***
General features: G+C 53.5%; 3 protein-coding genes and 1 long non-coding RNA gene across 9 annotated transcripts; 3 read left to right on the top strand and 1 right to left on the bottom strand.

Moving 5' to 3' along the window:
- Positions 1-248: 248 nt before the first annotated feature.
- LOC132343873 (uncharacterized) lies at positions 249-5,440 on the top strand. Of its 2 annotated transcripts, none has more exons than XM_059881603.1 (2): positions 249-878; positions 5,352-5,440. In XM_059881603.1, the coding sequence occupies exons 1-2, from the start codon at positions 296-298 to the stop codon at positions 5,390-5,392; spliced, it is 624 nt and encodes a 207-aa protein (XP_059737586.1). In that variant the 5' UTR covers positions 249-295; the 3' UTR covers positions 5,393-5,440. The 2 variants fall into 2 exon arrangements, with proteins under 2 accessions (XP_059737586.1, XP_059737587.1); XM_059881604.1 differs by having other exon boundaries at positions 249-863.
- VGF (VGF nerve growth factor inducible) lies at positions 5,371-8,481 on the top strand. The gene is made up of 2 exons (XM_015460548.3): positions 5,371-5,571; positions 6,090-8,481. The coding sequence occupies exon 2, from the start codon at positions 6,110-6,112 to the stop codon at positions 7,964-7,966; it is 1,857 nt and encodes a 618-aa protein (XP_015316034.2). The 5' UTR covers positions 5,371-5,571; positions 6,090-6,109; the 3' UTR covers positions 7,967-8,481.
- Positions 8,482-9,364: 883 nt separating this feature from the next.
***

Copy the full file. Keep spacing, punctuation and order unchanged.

General features: G+C 53.5%; 3 protein-coding genes and 1 long non-coding RNA gene across 9 annotated transcripts; 3 read left to right on the top strand and 1 right to left on the bottom strand.

Moving 5' to 3' along the window:
- Positions 1-248: 248 nt before the first annotated feature.
- LOC132343873 (uncharacterized) lies at positions 249-5,440 on the top strand. Of its 2 annotated transcripts, none has more exons than XM_059881603.1 (2): positions 249-878; positions 5,352-5,440. In XM_059881603.1, the coding sequence occupies exons 1-2, from the start codon at positions 296-298 to the stop codon at positions 5,390-5,392; spliced, it is 624 nt and encodes a 207-aa protein (XP_059737586.1). In that variant the 5' UTR covers positions 249-295; the 3' UTR covers positions 5,393-5,440. The 2 variants fall into 2 exon arrangements, with proteins under 2 accessions (XP_059737586.1, XP_059737587.1); XM_059881604.1 differs by having other exon boundaries at positions 249-863.
- VGF (VGF nerve growth factor inducible) lies at positions 5,371-8,481 on the top strand. The gene is made up of 2 exons (XM_015460548.3): positions 5,371-5,571; positions 6,090-8,481. The coding sequence occupies exon 2, from the start codon at positions 6,110-6,112 to the stop codon at positions 7,964-7,966; it is 1,857 nt and encodes a 618-aa protein (XP_015316034.2). The 5' UTR covers positions 5,371-5,571; positions 6,090-6,109; the 3' UTR covers positions 7,967-8,481.
- Positions 8,482-9,364: 883 nt separating this feature from the next.